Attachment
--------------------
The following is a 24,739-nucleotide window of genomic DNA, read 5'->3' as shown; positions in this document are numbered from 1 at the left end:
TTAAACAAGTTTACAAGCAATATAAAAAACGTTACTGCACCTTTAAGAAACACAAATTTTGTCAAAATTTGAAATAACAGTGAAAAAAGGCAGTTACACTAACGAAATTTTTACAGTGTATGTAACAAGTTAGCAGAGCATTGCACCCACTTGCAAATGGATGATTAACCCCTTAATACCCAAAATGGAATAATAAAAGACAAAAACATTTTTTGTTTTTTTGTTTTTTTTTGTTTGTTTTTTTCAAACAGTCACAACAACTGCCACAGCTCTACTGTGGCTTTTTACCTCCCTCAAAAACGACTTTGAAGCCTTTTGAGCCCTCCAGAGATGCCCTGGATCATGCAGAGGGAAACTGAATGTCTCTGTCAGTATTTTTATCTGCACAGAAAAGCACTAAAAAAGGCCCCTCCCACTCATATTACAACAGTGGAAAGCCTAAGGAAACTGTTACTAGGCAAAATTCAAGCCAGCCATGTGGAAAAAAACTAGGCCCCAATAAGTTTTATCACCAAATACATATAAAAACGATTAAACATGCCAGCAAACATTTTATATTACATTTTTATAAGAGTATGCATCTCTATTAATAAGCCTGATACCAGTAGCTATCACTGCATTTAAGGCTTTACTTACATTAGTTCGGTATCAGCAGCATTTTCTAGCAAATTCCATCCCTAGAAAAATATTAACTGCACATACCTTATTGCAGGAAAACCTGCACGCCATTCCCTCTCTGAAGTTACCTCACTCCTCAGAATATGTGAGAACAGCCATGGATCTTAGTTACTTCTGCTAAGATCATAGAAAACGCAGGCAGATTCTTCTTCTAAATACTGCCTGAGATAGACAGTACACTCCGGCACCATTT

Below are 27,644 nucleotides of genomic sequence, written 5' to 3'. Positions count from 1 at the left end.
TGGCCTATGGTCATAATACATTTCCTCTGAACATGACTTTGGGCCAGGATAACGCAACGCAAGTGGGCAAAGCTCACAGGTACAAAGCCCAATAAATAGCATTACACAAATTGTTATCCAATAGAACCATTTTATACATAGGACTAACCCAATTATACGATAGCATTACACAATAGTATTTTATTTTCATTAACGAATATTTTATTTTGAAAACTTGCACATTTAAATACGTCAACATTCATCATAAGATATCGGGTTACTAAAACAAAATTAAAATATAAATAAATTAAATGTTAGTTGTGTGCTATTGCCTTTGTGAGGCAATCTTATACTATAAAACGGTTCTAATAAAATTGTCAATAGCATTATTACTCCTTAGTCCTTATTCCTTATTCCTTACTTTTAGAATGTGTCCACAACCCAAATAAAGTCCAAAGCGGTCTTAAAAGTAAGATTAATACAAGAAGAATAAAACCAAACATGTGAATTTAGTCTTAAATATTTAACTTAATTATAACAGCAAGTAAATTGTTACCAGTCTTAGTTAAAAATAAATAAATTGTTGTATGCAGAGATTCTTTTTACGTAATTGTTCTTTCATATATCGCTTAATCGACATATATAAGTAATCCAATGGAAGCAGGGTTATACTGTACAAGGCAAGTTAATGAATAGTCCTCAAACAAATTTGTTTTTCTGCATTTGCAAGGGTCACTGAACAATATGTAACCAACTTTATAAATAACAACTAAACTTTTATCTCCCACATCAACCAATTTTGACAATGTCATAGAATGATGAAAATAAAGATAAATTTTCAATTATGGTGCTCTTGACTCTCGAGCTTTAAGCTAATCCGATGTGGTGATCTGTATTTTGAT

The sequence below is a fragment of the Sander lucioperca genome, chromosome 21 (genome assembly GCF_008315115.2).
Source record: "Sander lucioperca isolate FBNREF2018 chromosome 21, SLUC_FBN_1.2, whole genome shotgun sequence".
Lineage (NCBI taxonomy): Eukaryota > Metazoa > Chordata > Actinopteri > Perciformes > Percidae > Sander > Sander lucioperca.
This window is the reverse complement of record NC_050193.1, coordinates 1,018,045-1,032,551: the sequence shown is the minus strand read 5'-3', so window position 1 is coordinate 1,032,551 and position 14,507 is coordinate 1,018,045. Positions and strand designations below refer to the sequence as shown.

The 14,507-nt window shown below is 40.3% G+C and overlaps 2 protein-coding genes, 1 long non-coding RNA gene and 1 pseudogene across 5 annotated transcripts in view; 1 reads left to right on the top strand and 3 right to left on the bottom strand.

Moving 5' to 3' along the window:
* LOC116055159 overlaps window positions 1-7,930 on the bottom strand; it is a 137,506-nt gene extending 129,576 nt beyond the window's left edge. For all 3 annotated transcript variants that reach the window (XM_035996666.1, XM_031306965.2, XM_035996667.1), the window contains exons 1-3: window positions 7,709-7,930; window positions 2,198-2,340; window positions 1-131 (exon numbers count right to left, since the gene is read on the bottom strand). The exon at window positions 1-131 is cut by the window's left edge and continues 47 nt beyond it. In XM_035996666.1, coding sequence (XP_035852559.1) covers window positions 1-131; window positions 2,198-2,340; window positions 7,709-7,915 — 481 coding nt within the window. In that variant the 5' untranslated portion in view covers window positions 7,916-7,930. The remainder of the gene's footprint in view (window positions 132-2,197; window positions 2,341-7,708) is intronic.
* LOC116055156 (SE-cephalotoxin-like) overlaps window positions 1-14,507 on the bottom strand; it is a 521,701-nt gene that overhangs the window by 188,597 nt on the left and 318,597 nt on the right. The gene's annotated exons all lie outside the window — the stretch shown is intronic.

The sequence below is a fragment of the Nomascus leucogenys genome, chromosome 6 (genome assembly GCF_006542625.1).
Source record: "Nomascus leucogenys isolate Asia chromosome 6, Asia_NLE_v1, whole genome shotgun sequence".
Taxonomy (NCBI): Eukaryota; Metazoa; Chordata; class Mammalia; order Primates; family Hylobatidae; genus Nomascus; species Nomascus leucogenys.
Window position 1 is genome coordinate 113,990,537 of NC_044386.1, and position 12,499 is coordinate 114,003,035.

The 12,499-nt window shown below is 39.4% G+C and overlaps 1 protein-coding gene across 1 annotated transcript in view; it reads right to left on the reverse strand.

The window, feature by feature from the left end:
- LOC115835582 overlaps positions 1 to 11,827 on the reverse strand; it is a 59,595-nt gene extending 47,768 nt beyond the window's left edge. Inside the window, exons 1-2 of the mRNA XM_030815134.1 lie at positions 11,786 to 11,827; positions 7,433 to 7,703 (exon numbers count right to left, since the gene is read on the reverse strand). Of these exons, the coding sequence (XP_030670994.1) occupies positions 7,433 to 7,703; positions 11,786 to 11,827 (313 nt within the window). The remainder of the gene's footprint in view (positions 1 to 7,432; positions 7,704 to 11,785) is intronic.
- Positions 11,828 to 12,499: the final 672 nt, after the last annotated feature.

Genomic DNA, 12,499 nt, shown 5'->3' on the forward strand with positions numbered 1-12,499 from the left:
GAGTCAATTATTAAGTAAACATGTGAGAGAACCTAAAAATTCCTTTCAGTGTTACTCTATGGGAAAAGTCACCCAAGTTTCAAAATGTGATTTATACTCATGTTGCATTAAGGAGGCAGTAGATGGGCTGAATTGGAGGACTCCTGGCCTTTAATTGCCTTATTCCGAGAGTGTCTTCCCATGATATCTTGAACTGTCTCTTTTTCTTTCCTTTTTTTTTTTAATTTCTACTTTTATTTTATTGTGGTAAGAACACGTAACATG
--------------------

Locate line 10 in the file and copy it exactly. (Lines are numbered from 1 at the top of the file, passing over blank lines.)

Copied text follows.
Moving 5' to 3' along the window: